Though the corporation was organized, the agreement never became binding on the subscribers. The necessary number of acres never ratified the agreement. The contemplated corporation therefore never became an existing body capable of acting.
Again the well designed efforts of the irrigation pioneers proved barren of the desired result, due to the apathy of the majority of the farmers who were most largely interested and who were primarily designed to be the most benefited by the irrigation of their lands.
The effort, however, was a distinct link in the chain of evolution in the irrigation movement. It denoted progress toward the goal. The underlying theory at this time was the joint ownership of the land and the water through a private corporation composed exclusively of the owners of the land, the cost of the works, of the management of the corporation, and of the up-keep of the canals to be defrayed by assessments on the land. These ideas subsequently became a living reality in the Wright Irrigation Law – the corporation became the public municipal corporation instead of the private one.
Undaunted by previous failures, the irrigationists continued their battle to bring the waters of the Tuolumne river to the plains of Paradise Valley. In 1878 they procured the passage by the legislature of a special law creating the “Modesto Irrigation District.” In this law they sought a solution of the irrigation problem by embodying in it provisions that contained all the ideas that were at the foundation of their former efforts.
The new scheme involved the creation of the land owners' corporation, the subsidy of this corporation by the county in the issuance of bonds, the building of the canals from the money secured from the sale of these bonds, and the distribution of the water to the lands included in the organization. This law gave the company the distinct status of a quasi-public corporation. It brought the land and the water together into a sort of joint ownership. The up-keep of the irrigation system was to be defrayed by assessments on the land owning stock in the corporation.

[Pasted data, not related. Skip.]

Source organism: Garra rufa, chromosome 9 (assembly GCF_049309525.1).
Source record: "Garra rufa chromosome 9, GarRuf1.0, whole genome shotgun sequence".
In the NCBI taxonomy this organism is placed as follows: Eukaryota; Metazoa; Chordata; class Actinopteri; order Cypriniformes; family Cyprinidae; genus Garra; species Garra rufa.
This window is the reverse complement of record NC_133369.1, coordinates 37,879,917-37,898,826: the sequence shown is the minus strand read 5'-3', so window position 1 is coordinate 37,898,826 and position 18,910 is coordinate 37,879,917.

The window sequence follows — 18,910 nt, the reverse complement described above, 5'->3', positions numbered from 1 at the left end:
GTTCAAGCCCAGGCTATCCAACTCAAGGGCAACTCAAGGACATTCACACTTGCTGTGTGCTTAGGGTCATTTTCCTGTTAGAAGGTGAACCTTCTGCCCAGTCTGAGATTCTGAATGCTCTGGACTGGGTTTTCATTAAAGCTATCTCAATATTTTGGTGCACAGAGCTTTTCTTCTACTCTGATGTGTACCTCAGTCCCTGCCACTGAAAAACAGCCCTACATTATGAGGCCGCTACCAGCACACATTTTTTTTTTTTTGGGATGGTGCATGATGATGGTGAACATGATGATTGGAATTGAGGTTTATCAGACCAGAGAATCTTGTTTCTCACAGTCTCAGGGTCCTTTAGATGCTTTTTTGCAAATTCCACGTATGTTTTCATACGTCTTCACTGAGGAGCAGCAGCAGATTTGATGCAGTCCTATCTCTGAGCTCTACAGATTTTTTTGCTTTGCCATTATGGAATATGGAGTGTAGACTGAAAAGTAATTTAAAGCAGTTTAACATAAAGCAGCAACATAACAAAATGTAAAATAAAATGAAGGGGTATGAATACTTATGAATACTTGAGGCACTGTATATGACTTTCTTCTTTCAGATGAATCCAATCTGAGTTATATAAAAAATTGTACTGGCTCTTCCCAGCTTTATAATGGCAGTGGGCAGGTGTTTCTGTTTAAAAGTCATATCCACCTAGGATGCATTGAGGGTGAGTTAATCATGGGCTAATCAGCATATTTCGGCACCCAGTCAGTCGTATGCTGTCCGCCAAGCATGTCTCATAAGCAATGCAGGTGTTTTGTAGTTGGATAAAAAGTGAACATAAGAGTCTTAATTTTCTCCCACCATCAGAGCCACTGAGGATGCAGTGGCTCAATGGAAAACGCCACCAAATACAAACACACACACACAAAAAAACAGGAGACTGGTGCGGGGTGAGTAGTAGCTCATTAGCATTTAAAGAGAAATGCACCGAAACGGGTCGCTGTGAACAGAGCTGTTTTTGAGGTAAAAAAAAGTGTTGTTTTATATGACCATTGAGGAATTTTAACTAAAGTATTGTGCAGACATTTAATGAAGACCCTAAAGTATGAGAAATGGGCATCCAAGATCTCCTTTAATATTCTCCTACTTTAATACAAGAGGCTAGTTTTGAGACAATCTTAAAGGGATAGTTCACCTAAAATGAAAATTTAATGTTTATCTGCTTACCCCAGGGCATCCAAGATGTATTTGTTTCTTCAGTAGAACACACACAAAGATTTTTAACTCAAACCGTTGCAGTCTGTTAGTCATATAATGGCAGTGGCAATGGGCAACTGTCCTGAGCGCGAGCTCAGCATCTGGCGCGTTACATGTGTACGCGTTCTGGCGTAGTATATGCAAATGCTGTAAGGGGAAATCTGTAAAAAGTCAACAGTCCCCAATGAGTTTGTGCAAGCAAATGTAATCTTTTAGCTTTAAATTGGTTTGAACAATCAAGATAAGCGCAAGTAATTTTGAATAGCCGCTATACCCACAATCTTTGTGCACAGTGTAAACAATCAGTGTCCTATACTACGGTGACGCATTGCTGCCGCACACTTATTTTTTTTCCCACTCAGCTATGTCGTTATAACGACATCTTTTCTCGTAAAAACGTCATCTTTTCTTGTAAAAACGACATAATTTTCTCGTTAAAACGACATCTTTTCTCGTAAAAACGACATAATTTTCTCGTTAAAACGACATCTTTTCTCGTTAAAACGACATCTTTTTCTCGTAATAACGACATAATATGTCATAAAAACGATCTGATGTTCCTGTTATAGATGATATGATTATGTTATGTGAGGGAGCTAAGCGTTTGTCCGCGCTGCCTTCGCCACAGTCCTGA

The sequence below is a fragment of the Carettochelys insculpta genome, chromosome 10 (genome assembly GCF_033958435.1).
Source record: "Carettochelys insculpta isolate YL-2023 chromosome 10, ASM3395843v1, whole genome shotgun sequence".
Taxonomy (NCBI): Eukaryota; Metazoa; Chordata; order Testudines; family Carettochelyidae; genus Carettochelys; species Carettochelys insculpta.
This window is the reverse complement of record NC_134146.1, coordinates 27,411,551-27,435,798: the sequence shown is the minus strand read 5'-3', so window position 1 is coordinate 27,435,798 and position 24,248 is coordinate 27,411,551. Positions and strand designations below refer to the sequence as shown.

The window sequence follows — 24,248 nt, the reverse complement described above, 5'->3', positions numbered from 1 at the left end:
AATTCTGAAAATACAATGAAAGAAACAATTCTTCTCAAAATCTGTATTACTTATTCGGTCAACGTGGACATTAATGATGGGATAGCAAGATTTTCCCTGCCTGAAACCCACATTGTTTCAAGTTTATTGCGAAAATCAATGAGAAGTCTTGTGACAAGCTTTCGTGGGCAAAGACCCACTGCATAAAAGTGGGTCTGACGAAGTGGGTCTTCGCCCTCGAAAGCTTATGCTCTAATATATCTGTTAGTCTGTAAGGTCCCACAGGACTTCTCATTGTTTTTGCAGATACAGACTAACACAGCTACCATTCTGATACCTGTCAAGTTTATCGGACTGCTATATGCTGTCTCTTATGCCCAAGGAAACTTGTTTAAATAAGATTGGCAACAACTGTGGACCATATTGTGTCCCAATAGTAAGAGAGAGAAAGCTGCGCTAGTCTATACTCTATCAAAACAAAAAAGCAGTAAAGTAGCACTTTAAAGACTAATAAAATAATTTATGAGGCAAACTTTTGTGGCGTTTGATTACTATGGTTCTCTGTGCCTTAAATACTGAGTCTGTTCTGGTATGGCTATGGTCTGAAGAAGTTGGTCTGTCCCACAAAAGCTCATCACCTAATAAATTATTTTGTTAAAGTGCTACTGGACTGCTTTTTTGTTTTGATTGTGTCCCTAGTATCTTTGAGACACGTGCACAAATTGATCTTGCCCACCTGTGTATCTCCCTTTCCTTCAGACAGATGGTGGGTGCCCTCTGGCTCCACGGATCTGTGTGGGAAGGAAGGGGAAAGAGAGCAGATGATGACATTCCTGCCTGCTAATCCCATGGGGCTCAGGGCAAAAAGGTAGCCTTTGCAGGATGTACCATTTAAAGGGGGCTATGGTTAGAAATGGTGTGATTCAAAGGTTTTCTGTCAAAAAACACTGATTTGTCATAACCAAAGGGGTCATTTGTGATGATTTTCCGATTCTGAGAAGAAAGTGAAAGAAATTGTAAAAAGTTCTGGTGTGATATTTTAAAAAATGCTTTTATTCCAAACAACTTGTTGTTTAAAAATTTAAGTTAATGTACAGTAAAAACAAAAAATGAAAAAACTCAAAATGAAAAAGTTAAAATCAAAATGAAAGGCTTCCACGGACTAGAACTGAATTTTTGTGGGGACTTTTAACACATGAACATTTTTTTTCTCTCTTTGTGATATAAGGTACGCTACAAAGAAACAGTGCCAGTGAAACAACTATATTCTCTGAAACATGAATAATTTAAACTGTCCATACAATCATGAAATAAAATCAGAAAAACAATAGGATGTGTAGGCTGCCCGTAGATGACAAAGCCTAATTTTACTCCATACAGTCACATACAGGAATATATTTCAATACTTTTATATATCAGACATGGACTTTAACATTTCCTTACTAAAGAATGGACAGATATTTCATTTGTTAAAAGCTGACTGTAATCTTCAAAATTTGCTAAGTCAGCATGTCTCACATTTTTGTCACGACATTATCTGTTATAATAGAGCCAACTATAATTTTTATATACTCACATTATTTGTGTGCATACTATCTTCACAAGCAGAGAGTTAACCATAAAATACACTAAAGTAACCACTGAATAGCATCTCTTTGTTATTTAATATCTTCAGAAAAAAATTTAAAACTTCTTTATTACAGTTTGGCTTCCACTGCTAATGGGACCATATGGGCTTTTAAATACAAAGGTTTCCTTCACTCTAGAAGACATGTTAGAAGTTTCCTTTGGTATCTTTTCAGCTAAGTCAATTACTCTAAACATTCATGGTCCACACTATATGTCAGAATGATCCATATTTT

It was, indeed, an ambitious attempt to evolve an irrigation system through a legal machinery furnished by the state. While the law provided for the creation of a purely voluntary organization and while it was unsuccessful in accomplishing the anticipated result, it was but another step in the evolution that ultimately brought forward the Wright Irrigation Law. In the application of the principles contained in this enactment, this statute in conjunction with the ideas of the West Side Irrigation District law,
may justly be said to have furnished the fundamental principle of the Wright Law through varying in the details. From these laws the step to the Wright Law was short and swift.
The title of this law was as follows: “An Act to create an Irrigation District, to be called the Modesto Irrigation District.” It was approved by Governor William Irwin on March 30th, 1878, and became effective upon the Governor's signature to it.
Though many of the land owners of the district were in favor of organizing under the provisions of this act and making the effort to consummate the irrigation system, the plan failed because of apathy toward the creation of the corporation. The district continued to exist only on the statute book.¹
¹ This statute may be found in the session laws of 1878.
Transcribed by: Jeanne Sturgis Taylor.
Source: Elias, Sol P., Stories of Stanislaus – A Collection of Stories on the History & Achievements of Stanislaus County. Modesto, CA. 1924.
© 2012 Jeanne Sturgis Taylor.